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Plasmon Resonance Scattering Spectroscopy at the Single-Nanoparticle Level: Real-Time Monitoring of a Click Reaction

Authors

  • Lei Shi,

    1. State Key Laboratory of Bioreactor Engineering, Shanghai Key Laboratory of Functional Materials Chemistry & Department of Chemistry, East China University of Science and Technology, Shanghai, 200237 (P. R. China)
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    • These authors contributed equally to this work.

  • Chao Jing,

    1. State Key Laboratory of Bioreactor Engineering, Shanghai Key Laboratory of Functional Materials Chemistry & Department of Chemistry, East China University of Science and Technology, Shanghai, 200237 (P. R. China)
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    • These authors contributed equally to this work.

  • Dr. Wei Ma,

    1. State Key Laboratory of Bioreactor Engineering, Shanghai Key Laboratory of Functional Materials Chemistry & Department of Chemistry, East China University of Science and Technology, Shanghai, 200237 (P. R. China)
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  • Dr. Da-Wei Li,

    1. State Key Laboratory of Bioreactor Engineering, Shanghai Key Laboratory of Functional Materials Chemistry & Department of Chemistry, East China University of Science and Technology, Shanghai, 200237 (P. R. China)
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  • Jonathan E. Halls,

    1. Department of Chemistry, University of Bath, Claverton Down, Bath BA2 7AY (UK)
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  • Prof. Frank Marken,

    1. Department of Chemistry, University of Bath, Claverton Down, Bath BA2 7AY (UK)
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  • Prof. Yi-Tao Long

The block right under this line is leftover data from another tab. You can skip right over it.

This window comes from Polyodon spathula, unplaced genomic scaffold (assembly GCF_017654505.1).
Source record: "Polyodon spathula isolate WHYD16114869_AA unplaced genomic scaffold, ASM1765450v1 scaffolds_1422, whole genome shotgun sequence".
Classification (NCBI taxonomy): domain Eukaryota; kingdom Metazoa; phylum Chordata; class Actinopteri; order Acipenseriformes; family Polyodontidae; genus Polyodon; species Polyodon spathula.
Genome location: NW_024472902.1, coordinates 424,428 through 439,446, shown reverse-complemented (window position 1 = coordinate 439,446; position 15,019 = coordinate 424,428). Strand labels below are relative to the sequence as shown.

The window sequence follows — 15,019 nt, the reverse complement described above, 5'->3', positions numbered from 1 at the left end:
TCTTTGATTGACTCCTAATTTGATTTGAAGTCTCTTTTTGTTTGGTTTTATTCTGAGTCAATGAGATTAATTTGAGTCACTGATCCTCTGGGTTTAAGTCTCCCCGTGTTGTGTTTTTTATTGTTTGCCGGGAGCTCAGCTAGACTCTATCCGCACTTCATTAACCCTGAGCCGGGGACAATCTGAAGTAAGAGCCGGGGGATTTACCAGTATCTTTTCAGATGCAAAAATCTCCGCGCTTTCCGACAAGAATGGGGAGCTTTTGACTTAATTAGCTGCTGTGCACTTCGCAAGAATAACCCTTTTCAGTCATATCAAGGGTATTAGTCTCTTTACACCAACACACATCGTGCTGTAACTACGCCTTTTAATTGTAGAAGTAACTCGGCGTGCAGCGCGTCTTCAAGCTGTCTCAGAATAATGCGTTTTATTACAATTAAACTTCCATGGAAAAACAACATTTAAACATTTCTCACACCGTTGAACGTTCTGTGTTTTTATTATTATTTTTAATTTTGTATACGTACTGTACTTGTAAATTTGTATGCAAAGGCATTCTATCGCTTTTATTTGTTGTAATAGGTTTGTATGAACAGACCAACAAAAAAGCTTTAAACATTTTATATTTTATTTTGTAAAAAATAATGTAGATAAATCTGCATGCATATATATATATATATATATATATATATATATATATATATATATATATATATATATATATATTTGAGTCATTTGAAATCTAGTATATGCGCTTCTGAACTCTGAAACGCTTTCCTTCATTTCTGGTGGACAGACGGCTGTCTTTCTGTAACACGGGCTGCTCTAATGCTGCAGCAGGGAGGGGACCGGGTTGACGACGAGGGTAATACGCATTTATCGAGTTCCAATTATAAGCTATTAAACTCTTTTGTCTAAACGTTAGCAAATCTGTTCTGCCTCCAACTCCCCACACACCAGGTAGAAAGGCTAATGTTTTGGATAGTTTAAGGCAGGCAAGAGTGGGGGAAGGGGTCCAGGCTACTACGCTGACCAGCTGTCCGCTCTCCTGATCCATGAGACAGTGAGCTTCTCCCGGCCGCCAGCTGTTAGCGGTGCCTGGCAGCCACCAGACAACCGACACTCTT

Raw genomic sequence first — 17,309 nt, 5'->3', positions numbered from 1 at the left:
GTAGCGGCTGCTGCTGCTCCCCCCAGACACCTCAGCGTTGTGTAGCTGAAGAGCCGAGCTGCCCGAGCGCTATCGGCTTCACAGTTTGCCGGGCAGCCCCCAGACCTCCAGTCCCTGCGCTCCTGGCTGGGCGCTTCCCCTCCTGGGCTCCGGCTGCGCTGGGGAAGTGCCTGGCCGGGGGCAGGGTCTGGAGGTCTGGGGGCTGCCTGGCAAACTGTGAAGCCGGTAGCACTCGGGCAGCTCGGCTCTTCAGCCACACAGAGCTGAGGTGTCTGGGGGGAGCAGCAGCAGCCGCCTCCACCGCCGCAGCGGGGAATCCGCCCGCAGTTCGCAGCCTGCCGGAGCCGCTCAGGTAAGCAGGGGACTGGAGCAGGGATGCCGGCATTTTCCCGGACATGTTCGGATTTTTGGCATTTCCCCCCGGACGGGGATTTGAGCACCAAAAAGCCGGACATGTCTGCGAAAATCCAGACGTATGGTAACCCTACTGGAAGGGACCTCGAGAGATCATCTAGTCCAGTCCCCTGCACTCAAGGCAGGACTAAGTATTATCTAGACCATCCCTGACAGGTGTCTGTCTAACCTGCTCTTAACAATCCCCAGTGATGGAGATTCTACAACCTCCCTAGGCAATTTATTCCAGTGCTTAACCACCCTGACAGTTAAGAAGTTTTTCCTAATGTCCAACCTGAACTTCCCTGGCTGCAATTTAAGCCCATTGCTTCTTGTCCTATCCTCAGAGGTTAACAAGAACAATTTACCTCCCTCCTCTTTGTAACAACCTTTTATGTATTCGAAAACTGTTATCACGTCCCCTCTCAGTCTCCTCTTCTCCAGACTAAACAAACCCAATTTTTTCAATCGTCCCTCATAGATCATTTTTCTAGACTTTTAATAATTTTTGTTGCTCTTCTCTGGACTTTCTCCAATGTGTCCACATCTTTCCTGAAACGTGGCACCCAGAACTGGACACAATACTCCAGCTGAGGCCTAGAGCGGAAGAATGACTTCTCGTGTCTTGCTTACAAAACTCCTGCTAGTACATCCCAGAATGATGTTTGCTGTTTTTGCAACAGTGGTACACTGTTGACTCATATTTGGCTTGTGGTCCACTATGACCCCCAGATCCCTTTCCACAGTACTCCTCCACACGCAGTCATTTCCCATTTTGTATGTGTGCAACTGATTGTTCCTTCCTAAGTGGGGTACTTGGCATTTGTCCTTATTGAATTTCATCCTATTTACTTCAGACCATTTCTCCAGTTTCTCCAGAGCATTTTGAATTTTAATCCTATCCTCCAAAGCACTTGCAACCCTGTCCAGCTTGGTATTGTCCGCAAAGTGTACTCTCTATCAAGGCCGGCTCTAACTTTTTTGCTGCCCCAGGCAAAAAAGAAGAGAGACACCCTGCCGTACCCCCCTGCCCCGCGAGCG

Corresponding author
    1. State Key Laboratory of Bioreactor Engineering, Shanghai Key Laboratory of Functional Materials Chemistry & Department of Chemistry, East China University of Science and Technology, Shanghai, 200237 (P. R. China)
    • State Key Laboratory of Bioreactor Engineering, Shanghai Key Laboratory of Functional Materials Chemistry & Department of Chemistry, East China University of Science and Technology, Shanghai, 200237 (P. R. China)

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  • This research was supported by the 973 Program (2013CB733700), the National Science Fund for Distinguished Young Scholars (21125522), and the National Natural Science Foundation of China (91027035).

Abstract

original image

Eine Kombination aus Plasmonenresonanz-Rayleigh-Streuung (PRRS) und Dunkelfeldmikroskopie (DFM) ermöglicht die Verfolgung einer Klick-Reaktion auf Nanopartikelebene in Echtzeit. Klick-Reaktionen auf der Oberfläche einzelner Goldnanopartikel (GNPs) führen zur Partikel-Partikel-Kupplung und diese wiederum zu einer Rotverschiebung von λmaxλmax=43 nm) in den PRRS-Spektren sowie einem Farbwechsel der GNPs im DFM (von Grün nach Orange).

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